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Investing In The Children


Editorials

INVESTING IN THE CHILDREN

Any politician knows that the family taps our deepest emotions as a haven of intimacy, safety, and comfort. Yet like much in modern society, the U.S. family is changing: About half of all American marriages end in divorce, and out-of-wedlock births have rocketed. The traditional two-parent family is becoming less common. The percentage of children raised by one parent grew from 9.1% in 1960 to 24.7% in 1990. Most children born today may spend at least some time in a single-parent household (page 90).

These are not easy problems to solve. But some policy implications are obvious. First, government should reform those welfare policies that actually encourage family disintegration and dependency. Second, talking about family values, however necessary, will not do much to help the real victims of family break-up: the children. That will cost money. Policymakers should focus on helping out parents who work in low-wage jobs, especially single mothers. Low-income parents could get access to better health care and tax credits for child care and housing. The current disincentives against full-time work by welfare recipients should be scrapped. It may be worth investigating ways to automatically deduct child support from the wages of absent fathers.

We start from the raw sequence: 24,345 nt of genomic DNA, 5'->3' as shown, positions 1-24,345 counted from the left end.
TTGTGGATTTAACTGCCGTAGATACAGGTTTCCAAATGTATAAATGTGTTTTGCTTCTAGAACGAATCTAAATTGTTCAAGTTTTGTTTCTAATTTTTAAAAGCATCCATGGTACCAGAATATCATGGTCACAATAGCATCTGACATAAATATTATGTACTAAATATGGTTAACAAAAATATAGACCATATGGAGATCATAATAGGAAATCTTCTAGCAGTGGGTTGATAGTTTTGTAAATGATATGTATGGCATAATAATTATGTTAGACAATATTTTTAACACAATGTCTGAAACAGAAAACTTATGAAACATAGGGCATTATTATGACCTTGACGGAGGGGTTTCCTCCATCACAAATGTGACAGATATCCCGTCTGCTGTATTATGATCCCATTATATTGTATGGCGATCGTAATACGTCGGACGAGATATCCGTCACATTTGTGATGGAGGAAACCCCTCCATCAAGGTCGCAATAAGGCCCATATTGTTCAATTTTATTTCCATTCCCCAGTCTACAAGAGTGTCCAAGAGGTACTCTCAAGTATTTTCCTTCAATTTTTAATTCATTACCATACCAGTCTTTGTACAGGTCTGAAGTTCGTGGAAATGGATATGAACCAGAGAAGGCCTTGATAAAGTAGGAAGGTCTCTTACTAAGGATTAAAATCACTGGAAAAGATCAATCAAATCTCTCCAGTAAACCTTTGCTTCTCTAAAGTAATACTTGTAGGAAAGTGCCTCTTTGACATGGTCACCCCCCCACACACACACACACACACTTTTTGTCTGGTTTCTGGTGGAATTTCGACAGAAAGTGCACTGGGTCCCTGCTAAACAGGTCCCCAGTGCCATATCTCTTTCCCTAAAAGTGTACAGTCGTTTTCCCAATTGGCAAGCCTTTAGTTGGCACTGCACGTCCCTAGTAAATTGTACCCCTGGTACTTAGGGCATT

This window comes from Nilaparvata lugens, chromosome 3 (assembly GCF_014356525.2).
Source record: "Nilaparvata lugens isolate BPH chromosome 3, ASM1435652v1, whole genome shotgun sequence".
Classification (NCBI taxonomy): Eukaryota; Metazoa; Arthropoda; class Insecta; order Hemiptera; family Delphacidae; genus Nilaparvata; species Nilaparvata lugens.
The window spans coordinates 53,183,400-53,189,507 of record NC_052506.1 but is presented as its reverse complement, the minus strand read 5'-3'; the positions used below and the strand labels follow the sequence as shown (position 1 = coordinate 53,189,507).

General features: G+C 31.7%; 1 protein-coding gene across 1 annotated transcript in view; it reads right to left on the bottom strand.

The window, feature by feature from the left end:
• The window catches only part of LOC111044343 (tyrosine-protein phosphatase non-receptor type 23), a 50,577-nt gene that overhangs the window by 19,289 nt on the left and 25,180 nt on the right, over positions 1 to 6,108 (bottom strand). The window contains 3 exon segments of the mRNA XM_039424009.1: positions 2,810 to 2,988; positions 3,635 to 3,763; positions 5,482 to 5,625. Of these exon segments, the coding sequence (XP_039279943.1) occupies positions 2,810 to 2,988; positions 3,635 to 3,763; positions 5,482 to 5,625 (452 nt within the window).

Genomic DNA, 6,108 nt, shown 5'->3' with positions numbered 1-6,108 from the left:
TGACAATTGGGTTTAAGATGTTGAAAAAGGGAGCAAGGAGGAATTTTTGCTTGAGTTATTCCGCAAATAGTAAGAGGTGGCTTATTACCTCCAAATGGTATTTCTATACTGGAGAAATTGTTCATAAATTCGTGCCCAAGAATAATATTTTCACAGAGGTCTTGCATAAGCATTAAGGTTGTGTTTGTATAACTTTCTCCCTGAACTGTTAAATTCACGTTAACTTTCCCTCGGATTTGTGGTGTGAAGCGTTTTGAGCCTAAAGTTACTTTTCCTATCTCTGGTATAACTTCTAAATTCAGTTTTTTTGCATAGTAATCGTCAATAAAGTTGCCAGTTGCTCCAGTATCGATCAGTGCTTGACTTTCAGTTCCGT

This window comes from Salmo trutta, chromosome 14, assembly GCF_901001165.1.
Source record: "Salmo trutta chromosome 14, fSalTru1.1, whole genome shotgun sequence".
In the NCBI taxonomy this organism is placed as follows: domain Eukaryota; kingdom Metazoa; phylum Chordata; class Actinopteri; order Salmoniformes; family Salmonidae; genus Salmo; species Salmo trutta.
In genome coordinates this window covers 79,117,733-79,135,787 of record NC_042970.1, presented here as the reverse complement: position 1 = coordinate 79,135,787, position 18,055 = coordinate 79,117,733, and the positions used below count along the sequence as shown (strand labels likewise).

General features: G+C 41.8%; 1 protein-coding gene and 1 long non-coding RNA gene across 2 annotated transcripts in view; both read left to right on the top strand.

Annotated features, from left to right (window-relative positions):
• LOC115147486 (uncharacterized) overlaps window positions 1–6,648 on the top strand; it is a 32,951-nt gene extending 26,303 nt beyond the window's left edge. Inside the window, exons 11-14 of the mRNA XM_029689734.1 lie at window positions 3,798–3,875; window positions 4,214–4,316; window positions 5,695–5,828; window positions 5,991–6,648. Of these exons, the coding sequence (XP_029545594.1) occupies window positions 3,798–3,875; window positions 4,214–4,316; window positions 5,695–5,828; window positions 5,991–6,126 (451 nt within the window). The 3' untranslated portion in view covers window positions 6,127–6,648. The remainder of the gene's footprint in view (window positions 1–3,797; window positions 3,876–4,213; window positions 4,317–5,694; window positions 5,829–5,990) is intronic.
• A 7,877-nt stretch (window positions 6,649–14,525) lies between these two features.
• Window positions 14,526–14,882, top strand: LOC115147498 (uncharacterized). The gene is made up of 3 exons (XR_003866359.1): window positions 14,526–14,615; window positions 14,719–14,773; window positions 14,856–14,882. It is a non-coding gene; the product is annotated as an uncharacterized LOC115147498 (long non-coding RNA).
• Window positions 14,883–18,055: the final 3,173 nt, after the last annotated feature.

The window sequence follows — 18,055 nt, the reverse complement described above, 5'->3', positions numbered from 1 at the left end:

Compassion and decency are not the only reasons why policymakers should invest in these children. Good education and adequate health care for all young Americans are the best ways to ensure economic growth.


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